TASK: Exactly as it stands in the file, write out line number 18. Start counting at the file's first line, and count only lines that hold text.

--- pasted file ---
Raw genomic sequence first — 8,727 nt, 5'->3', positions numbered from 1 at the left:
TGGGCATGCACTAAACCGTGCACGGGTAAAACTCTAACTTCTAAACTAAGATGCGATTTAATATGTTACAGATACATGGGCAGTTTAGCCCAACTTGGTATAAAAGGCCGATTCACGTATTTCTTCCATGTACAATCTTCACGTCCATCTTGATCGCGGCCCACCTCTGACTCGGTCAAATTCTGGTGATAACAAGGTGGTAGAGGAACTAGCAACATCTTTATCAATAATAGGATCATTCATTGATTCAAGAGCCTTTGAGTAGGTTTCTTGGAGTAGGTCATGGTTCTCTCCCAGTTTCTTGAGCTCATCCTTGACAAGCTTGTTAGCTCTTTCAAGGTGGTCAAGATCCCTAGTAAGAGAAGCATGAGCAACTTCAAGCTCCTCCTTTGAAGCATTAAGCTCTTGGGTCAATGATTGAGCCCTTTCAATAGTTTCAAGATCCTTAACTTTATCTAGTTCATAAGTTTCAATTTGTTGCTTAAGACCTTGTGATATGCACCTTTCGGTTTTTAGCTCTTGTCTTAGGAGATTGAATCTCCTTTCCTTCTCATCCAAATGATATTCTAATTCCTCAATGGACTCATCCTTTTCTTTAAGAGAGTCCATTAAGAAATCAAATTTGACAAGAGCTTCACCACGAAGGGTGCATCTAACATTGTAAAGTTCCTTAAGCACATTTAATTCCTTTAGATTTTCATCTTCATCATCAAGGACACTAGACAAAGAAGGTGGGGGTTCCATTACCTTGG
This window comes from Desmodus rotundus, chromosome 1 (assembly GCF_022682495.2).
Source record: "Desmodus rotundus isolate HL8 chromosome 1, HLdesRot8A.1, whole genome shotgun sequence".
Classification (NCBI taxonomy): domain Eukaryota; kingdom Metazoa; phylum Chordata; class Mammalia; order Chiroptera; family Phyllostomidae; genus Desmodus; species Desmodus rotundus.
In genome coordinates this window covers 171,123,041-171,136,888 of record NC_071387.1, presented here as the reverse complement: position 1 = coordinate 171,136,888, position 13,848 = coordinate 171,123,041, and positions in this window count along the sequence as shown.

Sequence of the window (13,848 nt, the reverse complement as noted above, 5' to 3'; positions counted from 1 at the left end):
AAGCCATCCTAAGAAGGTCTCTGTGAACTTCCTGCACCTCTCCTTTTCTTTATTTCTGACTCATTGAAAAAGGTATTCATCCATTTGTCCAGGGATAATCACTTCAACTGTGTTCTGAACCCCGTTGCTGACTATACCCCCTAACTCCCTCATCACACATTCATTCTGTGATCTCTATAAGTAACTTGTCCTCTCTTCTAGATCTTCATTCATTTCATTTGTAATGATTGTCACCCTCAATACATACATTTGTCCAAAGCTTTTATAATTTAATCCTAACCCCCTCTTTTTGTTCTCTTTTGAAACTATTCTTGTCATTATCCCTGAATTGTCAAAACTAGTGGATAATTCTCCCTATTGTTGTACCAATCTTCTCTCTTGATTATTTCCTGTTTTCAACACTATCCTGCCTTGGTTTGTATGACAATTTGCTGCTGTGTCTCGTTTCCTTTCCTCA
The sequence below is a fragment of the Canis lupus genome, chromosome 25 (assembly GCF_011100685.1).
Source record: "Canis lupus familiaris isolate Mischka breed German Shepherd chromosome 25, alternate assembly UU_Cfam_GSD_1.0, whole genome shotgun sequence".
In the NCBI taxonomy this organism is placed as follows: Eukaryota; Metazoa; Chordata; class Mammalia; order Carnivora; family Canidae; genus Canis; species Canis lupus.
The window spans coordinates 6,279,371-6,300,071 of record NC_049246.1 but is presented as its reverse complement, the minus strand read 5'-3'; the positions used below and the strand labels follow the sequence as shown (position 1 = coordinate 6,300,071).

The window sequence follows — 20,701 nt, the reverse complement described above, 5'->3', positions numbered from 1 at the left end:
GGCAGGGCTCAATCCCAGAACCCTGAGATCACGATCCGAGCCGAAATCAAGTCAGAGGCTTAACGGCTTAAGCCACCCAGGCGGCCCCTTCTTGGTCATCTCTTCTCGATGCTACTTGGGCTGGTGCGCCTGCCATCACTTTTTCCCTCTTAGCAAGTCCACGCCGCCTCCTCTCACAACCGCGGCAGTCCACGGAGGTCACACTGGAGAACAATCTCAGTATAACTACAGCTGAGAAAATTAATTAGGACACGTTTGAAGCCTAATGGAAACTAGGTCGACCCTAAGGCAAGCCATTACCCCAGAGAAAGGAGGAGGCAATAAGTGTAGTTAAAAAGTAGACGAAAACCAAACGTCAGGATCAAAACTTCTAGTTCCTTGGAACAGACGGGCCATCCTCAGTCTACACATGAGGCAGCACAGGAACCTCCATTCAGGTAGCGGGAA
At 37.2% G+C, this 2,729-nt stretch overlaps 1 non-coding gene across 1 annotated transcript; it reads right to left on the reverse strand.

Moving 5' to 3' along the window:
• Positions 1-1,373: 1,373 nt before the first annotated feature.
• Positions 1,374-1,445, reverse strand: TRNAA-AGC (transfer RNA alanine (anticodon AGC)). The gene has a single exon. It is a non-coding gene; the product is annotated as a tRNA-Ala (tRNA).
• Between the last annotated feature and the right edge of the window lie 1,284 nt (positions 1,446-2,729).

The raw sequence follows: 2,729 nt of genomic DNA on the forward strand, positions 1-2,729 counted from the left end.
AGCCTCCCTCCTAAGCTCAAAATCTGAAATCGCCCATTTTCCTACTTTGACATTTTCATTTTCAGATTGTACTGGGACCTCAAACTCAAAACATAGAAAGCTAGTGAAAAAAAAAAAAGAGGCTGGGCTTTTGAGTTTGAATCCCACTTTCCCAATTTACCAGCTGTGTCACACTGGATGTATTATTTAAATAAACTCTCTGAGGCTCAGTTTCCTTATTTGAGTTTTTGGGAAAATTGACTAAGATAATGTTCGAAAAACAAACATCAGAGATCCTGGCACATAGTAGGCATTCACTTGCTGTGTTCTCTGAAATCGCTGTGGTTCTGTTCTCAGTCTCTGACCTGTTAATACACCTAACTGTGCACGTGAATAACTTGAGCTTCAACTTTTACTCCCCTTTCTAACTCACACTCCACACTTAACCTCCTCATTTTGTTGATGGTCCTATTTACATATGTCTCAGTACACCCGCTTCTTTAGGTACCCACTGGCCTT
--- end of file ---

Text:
• Positions 1,374-1,445, reverse strand: TRNAA-AGC (transfer RNA alanine (anticodon AGC)). The gene has a single exon. It is a non-coding gene; the product is annotated as a tRNA-Ala (tRNA).